Thirdly, we must remember that the actions of “Islamic” terrorists are indiscriminate in terms of who they target.  One of the victims of the Charlie Hebdo shootings was a Muslim police officer who was assigned the task of protecting those who lampooned his religion.  His sacrifice has been memorialized very eloquently on Twitter under the hashtag #JeSuisAhmed.  The killing of Muslims by “Islamic” terrorists should be a clear indication that their actions have nothing to do with fulfilling their twisted understanding of Islamic values.  Rather it should be understood that these terrorists attach themselves to Islam in order to “legitimize” political agendas or, more simply, to feel empowered to lash out against the dissatisfaction with their own lives and direction.  This is not endemic to Islam – all religions are consistently used to legitimize positions that have nothing to do with religious principles.

We, as American Christians, must acknowledge that there is a certain amount of prejudice inherent in the Western view of Islam.  Prejudice is best countered with knowledge and understanding.  I would encourage my Christian brothers and sisters to seek out true knowledge of the values of Islam rather than automatically assuming that these terrorists reflect true Muslim faith.  We shouldn’t allow ourselves to be sold a bill of goods, especially by criminals.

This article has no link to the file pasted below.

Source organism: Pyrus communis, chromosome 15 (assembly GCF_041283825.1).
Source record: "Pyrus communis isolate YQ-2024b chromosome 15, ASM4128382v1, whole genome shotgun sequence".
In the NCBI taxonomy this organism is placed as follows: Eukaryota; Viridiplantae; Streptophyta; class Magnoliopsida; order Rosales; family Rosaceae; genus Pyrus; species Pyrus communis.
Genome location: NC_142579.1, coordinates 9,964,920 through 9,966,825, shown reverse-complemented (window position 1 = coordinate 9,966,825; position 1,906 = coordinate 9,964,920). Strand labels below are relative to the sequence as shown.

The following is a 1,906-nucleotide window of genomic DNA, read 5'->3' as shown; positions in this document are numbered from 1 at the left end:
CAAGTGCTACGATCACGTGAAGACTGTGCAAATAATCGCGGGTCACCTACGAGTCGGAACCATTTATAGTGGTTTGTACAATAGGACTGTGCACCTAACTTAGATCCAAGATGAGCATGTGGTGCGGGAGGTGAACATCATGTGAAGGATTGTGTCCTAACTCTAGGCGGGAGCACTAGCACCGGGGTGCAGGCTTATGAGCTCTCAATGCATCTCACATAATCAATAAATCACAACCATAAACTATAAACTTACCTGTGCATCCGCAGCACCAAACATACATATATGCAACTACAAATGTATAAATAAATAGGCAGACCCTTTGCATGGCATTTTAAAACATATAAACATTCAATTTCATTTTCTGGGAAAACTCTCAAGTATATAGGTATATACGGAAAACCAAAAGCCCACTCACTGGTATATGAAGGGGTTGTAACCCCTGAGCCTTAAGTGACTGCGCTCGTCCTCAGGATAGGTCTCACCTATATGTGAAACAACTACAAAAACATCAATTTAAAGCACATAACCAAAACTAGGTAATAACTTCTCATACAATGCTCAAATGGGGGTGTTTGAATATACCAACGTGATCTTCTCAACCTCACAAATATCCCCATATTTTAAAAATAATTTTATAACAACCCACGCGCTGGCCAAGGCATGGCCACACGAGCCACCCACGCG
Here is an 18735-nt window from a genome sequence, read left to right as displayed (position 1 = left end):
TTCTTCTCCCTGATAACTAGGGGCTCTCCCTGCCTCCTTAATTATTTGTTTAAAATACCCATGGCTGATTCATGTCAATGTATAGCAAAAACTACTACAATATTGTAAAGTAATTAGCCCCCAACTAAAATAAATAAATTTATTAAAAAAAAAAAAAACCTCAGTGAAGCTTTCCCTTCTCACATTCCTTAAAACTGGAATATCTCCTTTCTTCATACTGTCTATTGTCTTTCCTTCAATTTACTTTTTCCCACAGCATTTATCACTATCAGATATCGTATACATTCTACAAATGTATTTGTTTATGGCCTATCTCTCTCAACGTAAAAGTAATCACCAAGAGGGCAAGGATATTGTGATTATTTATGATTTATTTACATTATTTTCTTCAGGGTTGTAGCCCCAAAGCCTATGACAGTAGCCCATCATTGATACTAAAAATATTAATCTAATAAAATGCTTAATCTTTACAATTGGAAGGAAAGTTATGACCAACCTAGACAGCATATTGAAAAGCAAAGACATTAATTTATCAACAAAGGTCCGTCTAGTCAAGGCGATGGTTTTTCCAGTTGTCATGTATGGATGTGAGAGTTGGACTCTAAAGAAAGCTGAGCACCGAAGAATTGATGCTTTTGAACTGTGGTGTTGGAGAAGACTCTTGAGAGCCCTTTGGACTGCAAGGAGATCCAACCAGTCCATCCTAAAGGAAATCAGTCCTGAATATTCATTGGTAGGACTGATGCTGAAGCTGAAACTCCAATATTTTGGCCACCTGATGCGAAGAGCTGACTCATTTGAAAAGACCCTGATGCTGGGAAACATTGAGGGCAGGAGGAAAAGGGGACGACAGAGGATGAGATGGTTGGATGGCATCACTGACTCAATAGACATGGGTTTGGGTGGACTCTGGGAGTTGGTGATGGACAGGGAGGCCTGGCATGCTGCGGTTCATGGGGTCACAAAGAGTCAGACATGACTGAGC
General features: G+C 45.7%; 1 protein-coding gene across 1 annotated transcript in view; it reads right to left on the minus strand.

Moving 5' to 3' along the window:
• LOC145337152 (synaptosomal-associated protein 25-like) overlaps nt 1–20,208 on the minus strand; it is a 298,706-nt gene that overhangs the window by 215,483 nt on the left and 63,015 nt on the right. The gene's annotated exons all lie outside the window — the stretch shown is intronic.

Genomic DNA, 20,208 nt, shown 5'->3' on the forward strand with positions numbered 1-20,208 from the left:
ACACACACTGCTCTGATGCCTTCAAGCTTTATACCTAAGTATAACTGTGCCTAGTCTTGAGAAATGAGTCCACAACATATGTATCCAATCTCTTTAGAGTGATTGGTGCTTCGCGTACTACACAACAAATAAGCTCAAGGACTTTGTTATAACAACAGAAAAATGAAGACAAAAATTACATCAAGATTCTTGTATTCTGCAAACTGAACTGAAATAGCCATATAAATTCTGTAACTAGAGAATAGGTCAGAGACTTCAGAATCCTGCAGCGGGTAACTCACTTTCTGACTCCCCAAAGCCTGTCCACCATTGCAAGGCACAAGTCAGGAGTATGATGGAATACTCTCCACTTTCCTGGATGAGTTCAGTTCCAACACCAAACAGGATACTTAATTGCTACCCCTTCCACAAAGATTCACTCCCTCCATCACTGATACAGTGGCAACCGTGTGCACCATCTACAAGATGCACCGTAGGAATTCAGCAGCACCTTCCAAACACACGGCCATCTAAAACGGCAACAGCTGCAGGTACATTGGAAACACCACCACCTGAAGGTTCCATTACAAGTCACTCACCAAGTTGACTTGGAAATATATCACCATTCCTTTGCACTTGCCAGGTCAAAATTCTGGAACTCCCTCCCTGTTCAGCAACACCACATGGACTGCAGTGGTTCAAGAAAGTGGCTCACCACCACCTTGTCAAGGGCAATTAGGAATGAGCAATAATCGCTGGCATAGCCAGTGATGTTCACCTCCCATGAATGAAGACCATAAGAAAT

Ferguson and Muslim reactions to racism and prejudice

By Dina Malki

Diversity in creation is divinely willed and planned. It was not coincidental that humans turned out having different colors. Muslim tradition includes a narrative (Hadith) by Prophet Muhammad that explains how God created Adam from different colored clays and, as a result, gave humans different colors. God also willed that humans speak different languages, have different cultures, and form different communities. The Qur’an is very clear about the reason of this diversity:

“And of His signs is the creation of the heavens and the earth and the diversity of your languages and your colors. Indeed in that are signs for those of knowledge.” [30:22]